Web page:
NixOPS allows to deploy a network of machine configurations into various backends. One of the supported backends is Virtualbox. It can be used to conveniently test out a network configuration locally with ease.

Currently NixOPS uses a quite dated image as a base to create the virtualbox machines. This results in a delay of a few minutes to transfer a big chunk of derivations from the local store into the virtual machine.

This post come together based on my research how to build an up to date base image.

Overview of the bootstrap process

NixOPS can create new machines as needed if the backend supports this. For the backend based on Virtualbox this works by creating a new virtual machine. The base disk of the machine is automatically created as a clone of a pre-defined base image.

The base image is first downloaded into the local nix store. This step is skipped if the image resides already in the store.

Then the new disk is created and attached to a new virtual machine.

There is a special service inside of the machine image which allows to inject a ssh key, so that the automatic login via ssh is possible for the later deployment steps.

The regular deployment starts once the machine is up and reachable via ssh.

Definition of the base image

The base image is defined as a regular NixOS machine configuration. The sources can be found inside of the NixOPS repository at the following URL:


Building an OVA

My first attempt was with the following command:

nix-build \
    -A config.system.build.virtualBoxOVA \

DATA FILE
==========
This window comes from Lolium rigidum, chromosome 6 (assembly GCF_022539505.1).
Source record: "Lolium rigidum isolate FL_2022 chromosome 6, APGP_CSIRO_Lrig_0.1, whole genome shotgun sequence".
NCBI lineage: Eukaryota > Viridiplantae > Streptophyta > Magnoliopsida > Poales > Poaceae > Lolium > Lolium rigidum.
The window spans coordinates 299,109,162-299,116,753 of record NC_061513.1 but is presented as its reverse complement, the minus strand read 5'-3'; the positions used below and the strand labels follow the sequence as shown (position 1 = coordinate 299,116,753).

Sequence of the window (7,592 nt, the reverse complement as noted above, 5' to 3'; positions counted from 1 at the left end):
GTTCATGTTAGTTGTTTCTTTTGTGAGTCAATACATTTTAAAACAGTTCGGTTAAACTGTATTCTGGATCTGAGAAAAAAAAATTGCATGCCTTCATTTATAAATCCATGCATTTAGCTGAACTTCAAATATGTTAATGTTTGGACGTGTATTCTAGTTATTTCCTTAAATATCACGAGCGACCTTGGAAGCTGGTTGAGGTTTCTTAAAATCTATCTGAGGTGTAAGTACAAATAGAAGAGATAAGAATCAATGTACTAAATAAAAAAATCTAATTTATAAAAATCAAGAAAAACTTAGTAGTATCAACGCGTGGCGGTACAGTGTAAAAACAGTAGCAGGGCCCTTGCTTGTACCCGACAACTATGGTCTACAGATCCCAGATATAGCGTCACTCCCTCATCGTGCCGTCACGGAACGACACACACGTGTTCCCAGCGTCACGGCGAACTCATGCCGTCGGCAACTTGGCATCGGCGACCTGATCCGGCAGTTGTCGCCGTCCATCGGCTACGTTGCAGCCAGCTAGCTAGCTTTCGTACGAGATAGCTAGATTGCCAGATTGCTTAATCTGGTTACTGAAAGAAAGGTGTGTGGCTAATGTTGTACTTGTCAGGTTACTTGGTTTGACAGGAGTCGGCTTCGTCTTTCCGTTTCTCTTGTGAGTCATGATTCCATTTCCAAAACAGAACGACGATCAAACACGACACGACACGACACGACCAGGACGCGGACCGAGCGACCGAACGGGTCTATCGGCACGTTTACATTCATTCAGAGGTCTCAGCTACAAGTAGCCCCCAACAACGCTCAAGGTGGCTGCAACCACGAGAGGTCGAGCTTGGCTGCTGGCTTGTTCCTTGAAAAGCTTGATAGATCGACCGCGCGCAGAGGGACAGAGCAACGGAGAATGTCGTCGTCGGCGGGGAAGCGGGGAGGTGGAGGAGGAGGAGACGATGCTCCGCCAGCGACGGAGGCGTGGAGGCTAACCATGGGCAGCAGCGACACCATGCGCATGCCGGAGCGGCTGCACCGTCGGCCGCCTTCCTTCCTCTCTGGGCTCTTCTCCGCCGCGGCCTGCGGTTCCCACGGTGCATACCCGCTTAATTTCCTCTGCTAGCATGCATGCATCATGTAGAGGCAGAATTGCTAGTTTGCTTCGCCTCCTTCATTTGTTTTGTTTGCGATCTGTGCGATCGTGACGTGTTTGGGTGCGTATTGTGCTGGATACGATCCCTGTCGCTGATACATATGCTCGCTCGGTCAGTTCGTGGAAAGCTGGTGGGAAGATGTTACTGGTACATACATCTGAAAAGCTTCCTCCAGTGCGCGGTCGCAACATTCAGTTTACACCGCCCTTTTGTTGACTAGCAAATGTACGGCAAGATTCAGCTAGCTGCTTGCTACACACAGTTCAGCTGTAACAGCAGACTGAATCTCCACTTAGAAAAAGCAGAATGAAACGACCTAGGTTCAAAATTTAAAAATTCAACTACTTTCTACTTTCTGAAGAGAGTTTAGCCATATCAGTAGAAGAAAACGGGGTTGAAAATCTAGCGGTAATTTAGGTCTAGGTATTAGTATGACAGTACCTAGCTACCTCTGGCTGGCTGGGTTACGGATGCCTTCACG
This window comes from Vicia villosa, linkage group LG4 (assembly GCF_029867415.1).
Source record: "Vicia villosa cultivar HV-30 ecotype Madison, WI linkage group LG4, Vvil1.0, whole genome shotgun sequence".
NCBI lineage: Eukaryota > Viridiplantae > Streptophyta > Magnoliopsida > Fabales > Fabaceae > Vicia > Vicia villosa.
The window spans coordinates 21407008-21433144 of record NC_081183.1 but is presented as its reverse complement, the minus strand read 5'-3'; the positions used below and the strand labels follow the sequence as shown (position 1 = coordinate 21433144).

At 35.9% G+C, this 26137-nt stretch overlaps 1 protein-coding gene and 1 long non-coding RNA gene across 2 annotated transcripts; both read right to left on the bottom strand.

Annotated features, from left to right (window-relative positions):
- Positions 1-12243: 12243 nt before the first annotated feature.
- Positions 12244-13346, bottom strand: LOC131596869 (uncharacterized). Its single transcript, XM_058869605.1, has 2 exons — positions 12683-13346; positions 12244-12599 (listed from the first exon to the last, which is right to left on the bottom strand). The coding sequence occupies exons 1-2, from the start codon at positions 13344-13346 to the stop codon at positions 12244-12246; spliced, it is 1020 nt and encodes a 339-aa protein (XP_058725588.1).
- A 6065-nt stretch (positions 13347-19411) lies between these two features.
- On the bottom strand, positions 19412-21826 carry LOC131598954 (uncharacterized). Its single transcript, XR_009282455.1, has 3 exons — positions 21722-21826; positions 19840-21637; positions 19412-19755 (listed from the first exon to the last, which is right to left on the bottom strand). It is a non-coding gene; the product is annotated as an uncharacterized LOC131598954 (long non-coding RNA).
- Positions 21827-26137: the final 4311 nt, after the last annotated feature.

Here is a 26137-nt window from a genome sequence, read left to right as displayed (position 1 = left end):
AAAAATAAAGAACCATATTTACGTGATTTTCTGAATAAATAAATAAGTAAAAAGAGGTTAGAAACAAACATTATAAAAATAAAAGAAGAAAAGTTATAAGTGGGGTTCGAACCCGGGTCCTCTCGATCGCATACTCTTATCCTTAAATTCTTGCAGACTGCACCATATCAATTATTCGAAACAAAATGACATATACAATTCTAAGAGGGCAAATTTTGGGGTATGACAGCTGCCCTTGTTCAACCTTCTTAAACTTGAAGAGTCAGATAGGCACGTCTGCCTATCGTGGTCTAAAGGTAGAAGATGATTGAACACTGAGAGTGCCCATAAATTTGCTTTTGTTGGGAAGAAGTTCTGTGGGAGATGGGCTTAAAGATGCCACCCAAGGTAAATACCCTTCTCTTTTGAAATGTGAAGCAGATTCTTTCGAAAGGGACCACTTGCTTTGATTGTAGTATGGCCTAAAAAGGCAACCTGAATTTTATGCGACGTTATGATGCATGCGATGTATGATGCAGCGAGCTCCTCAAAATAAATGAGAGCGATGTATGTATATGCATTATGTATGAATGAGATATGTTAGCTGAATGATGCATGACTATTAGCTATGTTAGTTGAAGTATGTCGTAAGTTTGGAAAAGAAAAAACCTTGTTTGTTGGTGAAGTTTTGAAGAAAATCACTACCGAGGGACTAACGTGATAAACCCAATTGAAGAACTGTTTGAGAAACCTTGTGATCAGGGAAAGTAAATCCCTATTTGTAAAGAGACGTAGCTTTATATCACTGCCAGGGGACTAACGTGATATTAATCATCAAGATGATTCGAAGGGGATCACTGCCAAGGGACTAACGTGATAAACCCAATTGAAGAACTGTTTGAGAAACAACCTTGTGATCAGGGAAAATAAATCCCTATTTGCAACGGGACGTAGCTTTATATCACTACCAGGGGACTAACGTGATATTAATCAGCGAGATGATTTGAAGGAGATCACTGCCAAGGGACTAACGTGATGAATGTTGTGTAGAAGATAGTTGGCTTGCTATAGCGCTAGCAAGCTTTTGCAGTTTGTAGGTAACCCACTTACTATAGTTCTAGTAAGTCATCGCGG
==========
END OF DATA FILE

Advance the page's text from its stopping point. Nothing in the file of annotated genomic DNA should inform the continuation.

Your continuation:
-I nixos-config=/Users/johannes/wo/nixops/nix/virtualbox-image-nixops.nix \
    --argstr system x86_64-linux

It turned out that this is a bit too much, since it does build the whole appliance and not just the disk. Still, a few bits are worth explaining:

-A config.system.build.virtualBoxOVA

This is a NixOS attribute which resolved to a derivation, that's why it can be built.

The definition can be found at the following URL: https://github.com/NixOS/nixpkgs/blob/master/nixos/modules/virtualisation/virtualbox-image.nix

-I nixos-config=...
The NixOS configuration to apply is expected to be on the import path as nixos-config.
--argstr system x86_64-linux

This is only needed if the current system is of a different type.

Since I did run the experiments from my macOS machine, I had to specify it. Note that also remote building has to be set up correctly so that this works. You'll need a remote linux machine with the flag kvm set.

The resulting appliance did work, running it in Virtualbox worked without any trouble. The next step would be to find out how to just build the disk image instead of the full appliance.

Implementation to build a disk image

The next step is to find out how to just build the disk image. The goal is to have a VMDK file as the build result.

NixOPS' maintainer scripts

NixOPS contains a shell script which can be used as a guide:

#! /bin/sh -e
export NIXOS_CONFIG=$(readlink -f $(dirname $0)/..)/nix/virtualbox-image-nixops.nix
version=$(nix-instantiate --eval-only '<nixpkgs/nixos>' -A config.system.nixosVersion | sed s/'"'//g)
echo "version = $version"
nix-build '<nixpkgs/nixos>' -A config.system.build.virtualBoxOVA --keep-going --fallback
mkdir ova && tar -xf ./result/*.ova -C ova && mv ova/{nixos*,nixos}.vmdk
xz < ./ova/nixos.vmdk > $name